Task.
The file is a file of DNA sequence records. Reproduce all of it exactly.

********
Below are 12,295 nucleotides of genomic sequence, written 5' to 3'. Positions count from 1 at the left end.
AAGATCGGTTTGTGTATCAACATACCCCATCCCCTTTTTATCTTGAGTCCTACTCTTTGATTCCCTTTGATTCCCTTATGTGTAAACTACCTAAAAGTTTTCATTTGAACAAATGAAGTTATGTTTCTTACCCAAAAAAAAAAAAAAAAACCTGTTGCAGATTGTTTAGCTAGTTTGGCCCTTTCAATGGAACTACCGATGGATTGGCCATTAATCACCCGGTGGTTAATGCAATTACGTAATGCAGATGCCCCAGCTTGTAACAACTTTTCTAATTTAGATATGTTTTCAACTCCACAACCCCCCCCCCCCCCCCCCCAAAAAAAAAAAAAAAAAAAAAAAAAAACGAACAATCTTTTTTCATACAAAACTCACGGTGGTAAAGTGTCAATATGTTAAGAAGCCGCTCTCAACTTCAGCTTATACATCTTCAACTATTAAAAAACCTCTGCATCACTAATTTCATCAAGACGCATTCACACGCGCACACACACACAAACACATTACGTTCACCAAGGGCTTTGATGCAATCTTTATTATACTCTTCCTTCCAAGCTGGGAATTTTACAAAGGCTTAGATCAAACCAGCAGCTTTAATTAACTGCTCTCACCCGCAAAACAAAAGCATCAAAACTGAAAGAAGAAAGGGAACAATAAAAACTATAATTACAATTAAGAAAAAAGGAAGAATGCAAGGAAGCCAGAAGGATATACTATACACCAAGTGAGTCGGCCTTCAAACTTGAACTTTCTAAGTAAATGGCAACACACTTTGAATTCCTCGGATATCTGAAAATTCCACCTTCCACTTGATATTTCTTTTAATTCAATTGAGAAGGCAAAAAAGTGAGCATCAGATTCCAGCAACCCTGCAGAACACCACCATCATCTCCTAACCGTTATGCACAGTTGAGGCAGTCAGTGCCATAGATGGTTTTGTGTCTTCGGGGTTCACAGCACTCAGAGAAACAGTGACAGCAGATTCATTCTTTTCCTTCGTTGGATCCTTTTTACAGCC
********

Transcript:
Below are 12,295 nucleotides of genomic sequence, written 5' to 3'. Positions count from 1 at the left end.
AAGATCGGTTTGTGTATCAACATACCCCATCCCCTTTTTATCTTGAGTCCTACTCTTTGATTCCCTTTGATTCCCTTATGTGTAAACTACCTAAAAGTTTTCATTTGAACAAATGAAGTTATGTTTCTTACCCAAAAAAAAAAAAAAAAACCTGTTGCAGATTGTTTAGCTAGTTTGGCCCTTTCAATGGAACTACCGATGGATTGGCCATTAATCACCCGGTGGTTAATGCAATTACGTAATGCAGATGCCCCAGCTTGTAACAACTTTTCTAATTTAGATATGTTTTCAACTCCACAACCCCCCCCCCCCCCCCCCCAAAAAAAAAAAAAAAAAAAAAAAAAAACGAACAATCTTTTTTCATACAAAACTCACGGTGGTAAAGTGTCAATATGTTAAGAAGCCGCTCTCAACTTCAGCTTATACATCTTCAACTATTAAAAAACCTCTGCATCACTAATTTCATCAAGACGCATTCACACGCGCACACACACACAAACACATTACGTTCACCAAGGGCTTTGATGCAATCTTTATTATACTCTTCCTTCCAAGCTGGGAATTTTACAAAGGCTTAGATCAAACCAGCAGCTTTAATTAACTGCTCTCACCCGCAAAACAAAAGCATCAAAACTGAAAGAAGAAAGGGAACAATAAAAACTATAATTACAATTAAGAAAAAAGGAAGAATGCAAGGAAGCCAGAAGGATATACTATACACCAAGTGAGTCGGCCTTCAAACTTGAACTTTCTAAGTAAATGGCAACACACTTTGAATTCCTCGGATATCTGAAAATTCCACCTTCCACTTGATATTTCTTTTAATTCAATTGAGAAGGCAAAAAAGTGAGCATCAGATTCCAGCAACCCTGCAGAACACCACCATCATCTCCTAACCGTTATGCACAGTTGAGGCAGTCAGTGCCATAGATGGTTTTGTGTCTTCGGGGTTCACAGCACTCAGAGAAACAGTGACAGCAGATTCATTCTTTTCCTTCGTTGGATCCTTTTTACAGCC